Skip to main content

Why Natal Won't Launch with 'Xbox Plus'

Dark blue icons of video game controllers on a light blue background
Image credit: Eurogamer

So, what of the intriguing notion that Microsoft is set to release a version 1.5 of the Xbox 360 hardware with the launch of the Project Natal 3D camera in late 2010? When an organisation like 1UP starts talking this up, spider-senses across the globe start tingling. Well, checking in with my sources over the weekend – people very likely to know what’s going on at the higher echelons of Microsoft's gaming division, the story appears to be a lot of hot air. Or perhaps, more likely, the end result of Chinese whispers.

While my main source didn't go into any details on the ins and outs of the Natal launch aside from debunking this story, the more you think about the Xbox Plus/Natal concept, the less believable it becomes. The fact is that an enhanced Xbox 360 is rather unlikely simply because the tech requires none of the console's processing might to sift through the data acquired by the 3D camera. While Microsoft claims credit for the entire Natal design, the key component – the "brain" of the camera – actually appears to have originated from Israeli start-up company, PrimeSense, with Microsoft itself responsible for the optics and the software. It's all part of a strategy Microsoft has internally that will see Minority Report-style gesture control become the next generation interface between man and machine, the ultimate successor to the touchscreen, deployed across a range of devices – and of course fully supported by the Windows OS.

Regardless, the point is that all of the really clever stuff that Natal does is carried out onboard, with the data then streamed across to the 360 via USB. If, as the 1UP report suggests, the 360 update is only offering a minimal amount of extra power, then the question surely must be, what's the point of that? Why go to all the lengths of engineering brand new silicon, risking incompatibilities with the current model, just for that extra amount of juice? Why bother developers with a new architecture for such minimal gains? And in a market where driving down the price of your console is key, why introduce that extra expense?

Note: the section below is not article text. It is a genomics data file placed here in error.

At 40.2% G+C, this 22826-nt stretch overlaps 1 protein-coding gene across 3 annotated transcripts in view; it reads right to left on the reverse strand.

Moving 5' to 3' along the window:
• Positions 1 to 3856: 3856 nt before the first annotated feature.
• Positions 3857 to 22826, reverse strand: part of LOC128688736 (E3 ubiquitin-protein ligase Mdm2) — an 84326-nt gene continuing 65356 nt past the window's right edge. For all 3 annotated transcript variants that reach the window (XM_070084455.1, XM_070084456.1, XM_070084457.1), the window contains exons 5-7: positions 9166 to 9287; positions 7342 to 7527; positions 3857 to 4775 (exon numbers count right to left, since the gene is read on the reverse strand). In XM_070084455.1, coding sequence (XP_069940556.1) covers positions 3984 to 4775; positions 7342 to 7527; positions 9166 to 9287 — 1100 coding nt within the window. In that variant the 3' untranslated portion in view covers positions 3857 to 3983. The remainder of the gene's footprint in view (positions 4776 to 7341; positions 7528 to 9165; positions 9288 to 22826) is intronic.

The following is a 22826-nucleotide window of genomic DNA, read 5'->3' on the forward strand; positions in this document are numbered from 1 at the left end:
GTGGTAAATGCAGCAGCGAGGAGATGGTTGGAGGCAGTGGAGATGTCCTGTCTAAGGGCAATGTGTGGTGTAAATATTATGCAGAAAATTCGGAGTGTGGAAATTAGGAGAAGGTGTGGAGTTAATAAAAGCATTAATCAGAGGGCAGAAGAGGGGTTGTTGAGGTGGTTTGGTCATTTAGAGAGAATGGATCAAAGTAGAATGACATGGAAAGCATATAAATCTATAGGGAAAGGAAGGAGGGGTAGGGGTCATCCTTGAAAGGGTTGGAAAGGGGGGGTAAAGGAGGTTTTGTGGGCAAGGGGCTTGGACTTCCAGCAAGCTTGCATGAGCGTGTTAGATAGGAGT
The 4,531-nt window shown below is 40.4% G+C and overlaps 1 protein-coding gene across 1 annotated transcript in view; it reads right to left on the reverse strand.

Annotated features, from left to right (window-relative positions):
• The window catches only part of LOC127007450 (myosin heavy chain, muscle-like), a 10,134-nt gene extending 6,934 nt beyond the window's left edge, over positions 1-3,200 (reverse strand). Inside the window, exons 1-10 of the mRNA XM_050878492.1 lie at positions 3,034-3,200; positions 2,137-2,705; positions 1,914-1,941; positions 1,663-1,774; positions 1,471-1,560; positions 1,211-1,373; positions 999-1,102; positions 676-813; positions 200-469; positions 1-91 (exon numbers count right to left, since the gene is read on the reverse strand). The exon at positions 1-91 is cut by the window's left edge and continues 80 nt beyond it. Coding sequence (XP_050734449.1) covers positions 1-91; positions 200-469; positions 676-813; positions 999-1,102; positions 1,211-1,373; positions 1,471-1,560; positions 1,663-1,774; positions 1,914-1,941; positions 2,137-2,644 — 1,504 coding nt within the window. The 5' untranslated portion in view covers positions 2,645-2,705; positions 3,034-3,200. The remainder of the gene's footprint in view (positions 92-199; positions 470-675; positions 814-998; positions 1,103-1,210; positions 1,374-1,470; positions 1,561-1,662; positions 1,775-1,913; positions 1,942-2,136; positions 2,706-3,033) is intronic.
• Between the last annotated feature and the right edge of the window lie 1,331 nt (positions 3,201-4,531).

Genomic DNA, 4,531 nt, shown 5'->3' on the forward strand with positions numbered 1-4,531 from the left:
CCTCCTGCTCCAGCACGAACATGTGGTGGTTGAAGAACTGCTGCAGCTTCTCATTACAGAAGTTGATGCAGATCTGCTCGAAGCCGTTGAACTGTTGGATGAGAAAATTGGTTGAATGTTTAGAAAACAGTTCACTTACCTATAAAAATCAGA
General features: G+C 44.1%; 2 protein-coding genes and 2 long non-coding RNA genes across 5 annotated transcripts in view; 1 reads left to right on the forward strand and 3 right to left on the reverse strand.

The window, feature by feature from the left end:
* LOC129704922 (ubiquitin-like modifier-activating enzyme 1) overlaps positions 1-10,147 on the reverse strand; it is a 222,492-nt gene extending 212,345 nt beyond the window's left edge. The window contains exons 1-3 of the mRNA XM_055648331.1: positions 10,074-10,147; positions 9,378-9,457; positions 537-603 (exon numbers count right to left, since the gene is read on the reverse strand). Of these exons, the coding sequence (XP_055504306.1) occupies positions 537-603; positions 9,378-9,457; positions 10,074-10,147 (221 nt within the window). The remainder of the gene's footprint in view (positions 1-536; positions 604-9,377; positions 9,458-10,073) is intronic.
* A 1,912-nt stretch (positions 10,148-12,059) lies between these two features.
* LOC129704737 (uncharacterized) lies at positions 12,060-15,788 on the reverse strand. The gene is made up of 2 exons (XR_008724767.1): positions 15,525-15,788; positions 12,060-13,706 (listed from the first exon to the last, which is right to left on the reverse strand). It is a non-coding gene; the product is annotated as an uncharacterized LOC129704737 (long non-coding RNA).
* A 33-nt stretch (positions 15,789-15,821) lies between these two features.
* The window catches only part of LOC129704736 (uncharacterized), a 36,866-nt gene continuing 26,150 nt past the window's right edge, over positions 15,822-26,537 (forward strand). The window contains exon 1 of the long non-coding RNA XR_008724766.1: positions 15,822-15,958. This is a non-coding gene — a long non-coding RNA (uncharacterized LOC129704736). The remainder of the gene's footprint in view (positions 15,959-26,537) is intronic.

If the processing and fabrication arguments aren't enough, let's consider the basic marketing angle. Microsoft would be in danger of fragmenting its audience on the launch of its most innovative product in years. The firm has already pledged in the most basic terms that Natal works with every 360 on the market today; the mass wave of negative PR that would follow from the news that Natal works better if you buy a new console would completely over-shadow the launch.

What I can see happening is that Natal will form the basis of a mid-life relaunch for the Xbox 360, perhaps in a new skin. By the 2010 timeframe, the 360 will be a low-power device (relatively speaking, even compared to today’s Jasper unit) running with a combined CPU and graphics core on a single die. This in turn means a more petite motherboard, and a more modest cooling assembly, meaning a smaller unit. The machine will potentially be small enough, cute enough, and hopefully quiet enough to appeal to a new demographic while retaining the same capabilities as the current console. Certainly, the cost-savings from switching to the newer, smaller, cheaper Xbox will help offset the cost of a bundled Natal. But any actual changes to the hardware and its capabilities will be minimal – along the lines of the inclusion of the flash RAM that was introduced with the Jasper revision of the 360.

So in that sense, the story has the ring of truth to it, but any true new iteration of Xbox 360 is going to require a premium level price-point. To stand any chance of being a hit with the mainstream, the cost is key, as Wii demonstrated. In the case of Natal, Microsoft will be doing everything in its power to make the technology, whether it's bundled with a 360 console or not, as cheap as possible.

Read this next